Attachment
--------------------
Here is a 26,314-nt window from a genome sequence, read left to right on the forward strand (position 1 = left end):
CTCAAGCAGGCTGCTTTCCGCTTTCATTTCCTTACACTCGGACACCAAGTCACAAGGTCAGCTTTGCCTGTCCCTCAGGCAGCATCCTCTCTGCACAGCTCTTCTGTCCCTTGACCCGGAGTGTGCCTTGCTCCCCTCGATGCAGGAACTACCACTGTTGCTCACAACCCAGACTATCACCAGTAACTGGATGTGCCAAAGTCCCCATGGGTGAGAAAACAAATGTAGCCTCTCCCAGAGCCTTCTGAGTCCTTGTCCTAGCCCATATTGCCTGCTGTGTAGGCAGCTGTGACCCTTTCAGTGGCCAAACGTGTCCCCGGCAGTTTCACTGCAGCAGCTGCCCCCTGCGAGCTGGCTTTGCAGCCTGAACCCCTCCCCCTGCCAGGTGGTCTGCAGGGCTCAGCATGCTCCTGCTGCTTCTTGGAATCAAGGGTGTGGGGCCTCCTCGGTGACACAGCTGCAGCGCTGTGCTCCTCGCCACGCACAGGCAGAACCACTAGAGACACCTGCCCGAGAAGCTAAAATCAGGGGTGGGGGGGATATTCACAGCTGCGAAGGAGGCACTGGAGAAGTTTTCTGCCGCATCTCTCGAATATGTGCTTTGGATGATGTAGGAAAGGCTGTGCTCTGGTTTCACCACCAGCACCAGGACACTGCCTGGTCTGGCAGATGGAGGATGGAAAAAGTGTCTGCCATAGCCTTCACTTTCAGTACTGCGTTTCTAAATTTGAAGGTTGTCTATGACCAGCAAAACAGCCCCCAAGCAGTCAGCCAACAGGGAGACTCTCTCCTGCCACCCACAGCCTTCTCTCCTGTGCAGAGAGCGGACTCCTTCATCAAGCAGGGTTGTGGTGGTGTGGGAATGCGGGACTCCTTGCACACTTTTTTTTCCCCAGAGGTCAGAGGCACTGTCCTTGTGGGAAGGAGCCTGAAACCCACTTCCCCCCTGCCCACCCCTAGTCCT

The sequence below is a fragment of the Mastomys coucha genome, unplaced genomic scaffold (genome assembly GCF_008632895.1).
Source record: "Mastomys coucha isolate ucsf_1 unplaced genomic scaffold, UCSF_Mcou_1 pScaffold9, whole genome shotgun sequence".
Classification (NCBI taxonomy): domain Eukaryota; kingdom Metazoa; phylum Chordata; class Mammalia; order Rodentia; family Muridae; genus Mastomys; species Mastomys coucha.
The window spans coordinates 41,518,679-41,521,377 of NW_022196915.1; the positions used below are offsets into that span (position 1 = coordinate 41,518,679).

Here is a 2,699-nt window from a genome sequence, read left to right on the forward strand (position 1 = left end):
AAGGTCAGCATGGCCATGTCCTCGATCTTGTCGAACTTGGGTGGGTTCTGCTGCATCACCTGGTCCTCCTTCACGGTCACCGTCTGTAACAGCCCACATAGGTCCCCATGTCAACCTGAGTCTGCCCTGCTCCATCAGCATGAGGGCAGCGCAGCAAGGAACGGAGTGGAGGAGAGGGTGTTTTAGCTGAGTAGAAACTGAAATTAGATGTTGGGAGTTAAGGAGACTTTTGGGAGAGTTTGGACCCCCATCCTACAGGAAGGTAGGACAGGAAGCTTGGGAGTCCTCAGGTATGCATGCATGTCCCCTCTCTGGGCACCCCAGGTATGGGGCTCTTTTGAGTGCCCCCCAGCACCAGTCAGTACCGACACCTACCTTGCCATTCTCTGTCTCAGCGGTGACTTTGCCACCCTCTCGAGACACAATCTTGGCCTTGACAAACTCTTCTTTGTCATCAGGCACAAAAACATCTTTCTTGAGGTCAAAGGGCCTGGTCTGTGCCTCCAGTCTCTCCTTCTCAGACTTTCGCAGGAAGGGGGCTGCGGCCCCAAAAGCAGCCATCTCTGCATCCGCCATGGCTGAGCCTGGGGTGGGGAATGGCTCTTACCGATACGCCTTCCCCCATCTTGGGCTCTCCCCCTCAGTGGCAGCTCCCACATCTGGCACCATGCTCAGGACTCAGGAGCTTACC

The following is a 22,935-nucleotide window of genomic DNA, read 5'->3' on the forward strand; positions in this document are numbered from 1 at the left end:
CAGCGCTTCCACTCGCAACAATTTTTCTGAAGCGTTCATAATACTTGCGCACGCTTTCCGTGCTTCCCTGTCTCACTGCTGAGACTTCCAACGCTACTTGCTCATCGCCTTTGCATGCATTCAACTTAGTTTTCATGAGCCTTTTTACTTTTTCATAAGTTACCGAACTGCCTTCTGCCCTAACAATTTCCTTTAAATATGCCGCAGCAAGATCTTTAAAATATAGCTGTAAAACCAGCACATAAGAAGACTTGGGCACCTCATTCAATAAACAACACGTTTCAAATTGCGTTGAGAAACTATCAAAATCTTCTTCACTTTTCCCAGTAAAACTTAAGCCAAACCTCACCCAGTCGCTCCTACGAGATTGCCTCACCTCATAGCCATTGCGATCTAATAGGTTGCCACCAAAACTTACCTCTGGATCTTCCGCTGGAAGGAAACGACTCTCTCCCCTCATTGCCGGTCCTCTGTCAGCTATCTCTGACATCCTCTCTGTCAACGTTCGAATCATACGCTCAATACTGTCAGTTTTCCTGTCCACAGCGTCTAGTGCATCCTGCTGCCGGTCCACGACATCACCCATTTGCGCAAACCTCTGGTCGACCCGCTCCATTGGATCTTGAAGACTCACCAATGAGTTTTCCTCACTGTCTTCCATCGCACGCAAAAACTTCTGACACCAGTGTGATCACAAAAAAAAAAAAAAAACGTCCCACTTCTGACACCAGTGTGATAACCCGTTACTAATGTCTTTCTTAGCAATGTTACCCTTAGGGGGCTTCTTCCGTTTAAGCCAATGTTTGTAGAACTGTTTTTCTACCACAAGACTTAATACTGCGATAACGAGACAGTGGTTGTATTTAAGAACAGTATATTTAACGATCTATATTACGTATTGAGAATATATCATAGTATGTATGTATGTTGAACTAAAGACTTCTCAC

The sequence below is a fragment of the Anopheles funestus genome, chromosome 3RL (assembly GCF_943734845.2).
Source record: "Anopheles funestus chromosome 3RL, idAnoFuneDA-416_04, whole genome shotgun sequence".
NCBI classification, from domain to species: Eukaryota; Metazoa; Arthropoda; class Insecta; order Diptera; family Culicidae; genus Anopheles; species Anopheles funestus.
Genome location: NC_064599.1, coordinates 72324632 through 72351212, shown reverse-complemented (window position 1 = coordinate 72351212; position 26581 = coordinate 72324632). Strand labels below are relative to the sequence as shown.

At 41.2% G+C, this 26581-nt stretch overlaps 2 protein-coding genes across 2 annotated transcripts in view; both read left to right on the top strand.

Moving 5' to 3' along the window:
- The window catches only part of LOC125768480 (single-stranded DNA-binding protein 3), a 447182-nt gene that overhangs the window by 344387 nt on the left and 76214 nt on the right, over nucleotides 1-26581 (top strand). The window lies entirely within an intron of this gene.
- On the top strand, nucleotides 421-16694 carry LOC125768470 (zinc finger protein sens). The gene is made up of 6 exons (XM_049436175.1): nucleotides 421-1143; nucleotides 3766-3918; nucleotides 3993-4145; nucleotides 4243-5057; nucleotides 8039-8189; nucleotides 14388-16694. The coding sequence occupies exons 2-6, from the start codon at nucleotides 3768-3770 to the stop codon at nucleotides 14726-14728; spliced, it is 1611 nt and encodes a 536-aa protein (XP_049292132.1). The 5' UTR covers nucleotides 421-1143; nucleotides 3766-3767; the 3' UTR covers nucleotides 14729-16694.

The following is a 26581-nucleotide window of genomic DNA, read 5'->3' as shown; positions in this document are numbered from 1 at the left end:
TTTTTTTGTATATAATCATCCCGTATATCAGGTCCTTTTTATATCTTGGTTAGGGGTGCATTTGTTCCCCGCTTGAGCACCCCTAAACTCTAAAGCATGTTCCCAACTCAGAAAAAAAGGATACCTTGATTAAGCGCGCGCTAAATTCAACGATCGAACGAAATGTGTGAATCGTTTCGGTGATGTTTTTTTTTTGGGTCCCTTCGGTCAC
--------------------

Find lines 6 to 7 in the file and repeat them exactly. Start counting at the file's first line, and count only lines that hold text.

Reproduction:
The window spans coordinates 41,518,679-41,521,377 of NW_022196915.1; the positions used below are offsets into that span (position 1 = coordinate 41,518,679).

Here is a 2,699-nt window from a genome sequence, read left to right on the forward strand (position 1 = left end):